Designing for performance also means not creating a monolithic system that can only be tuned as a whole. To this end, Arc XP is built on a series of microservices, each with its own infrastructure and its own set of systems and monitors. Through this configuration, when a fix or adjustment is needed, we’re able to address that specific application. “We regularly see this as a missed opportunity. Every application is slightly different, so it’s important to have the ability to tune and scale them individually rather than adjusting the whole system,” says Zayas.

Monitor Your Applications and Infrastructure Regularly

Equally as important as designing a lightweight site is deploying monitoring systems that alert your operations team when something goes wrong with your infrastructure – or better yet, warns you before a problem occurs.

Set up dashboards that interpret network data to reveal traffic trends, so that when spikes occur, its location can be easily identified and resources can be scaled up, horizontally or vertically as needed.

Using monitoring insights to regularly run test scenarios will provide some aspect of predictability for where you’ll need to scale, and if you don’t have the automation in place, where you may need human resources to scale manually, increasing the importance of early warning tools for avoiding performance issues before they happen.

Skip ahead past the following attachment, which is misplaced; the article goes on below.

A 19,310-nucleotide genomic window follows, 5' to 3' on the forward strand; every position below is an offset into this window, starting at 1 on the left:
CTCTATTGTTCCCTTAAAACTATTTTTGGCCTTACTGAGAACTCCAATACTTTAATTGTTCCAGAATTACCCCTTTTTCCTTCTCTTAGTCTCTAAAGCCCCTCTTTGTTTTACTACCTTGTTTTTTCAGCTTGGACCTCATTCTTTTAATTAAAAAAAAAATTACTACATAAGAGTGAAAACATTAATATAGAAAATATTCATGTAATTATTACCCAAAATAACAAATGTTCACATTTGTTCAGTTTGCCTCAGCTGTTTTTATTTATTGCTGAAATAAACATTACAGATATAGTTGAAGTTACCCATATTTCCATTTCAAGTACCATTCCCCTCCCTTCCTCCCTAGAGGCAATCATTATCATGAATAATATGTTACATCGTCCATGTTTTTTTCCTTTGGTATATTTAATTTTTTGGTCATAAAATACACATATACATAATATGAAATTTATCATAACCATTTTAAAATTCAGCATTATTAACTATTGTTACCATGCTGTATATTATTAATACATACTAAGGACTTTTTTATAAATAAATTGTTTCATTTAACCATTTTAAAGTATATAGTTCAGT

For Arc XP, our engineers are able to monitor and measure platform behavior at its deepest levels. “We’ve built a series of tools that collect metrics within Amazon Web Services, using services like CloudWatch and CloudTrail. We bubble all that data together so we can aggregate everything that’s happening across the platform.”

Using a collection of dashboards and a tool called Datadog, we monitor how long each fetch takes and counsel clients on how they might improve performance. “We’ve set up comprehensive monitoring systems that we’re constantly watching,” says Zayas. “If we notice that a customer’s page is taking too long to load, or is coming back with an error state, we get all that data ahead of time. Then we triage, figure out the cause and get ahead of it proactively.”

The monitoring dashboards and alerts are just one side of the site performance coin. The other aspect is user experience. Tools such as Real User Monitoring and synthetic testing deliver the performance insights needed to ensure your site is delivering the expected user experience.

Approaching user experience monitoring with the same level of performance rigor and visibility that we’ve applied to our platform infrastructure, we partnered with digital experience monitoring provider Catchpoint to setup key user flows. Continuously tested and monitored, these user flows enable us to replicate the user experience and identify any corrective actions needed to meet experience and performance expectations.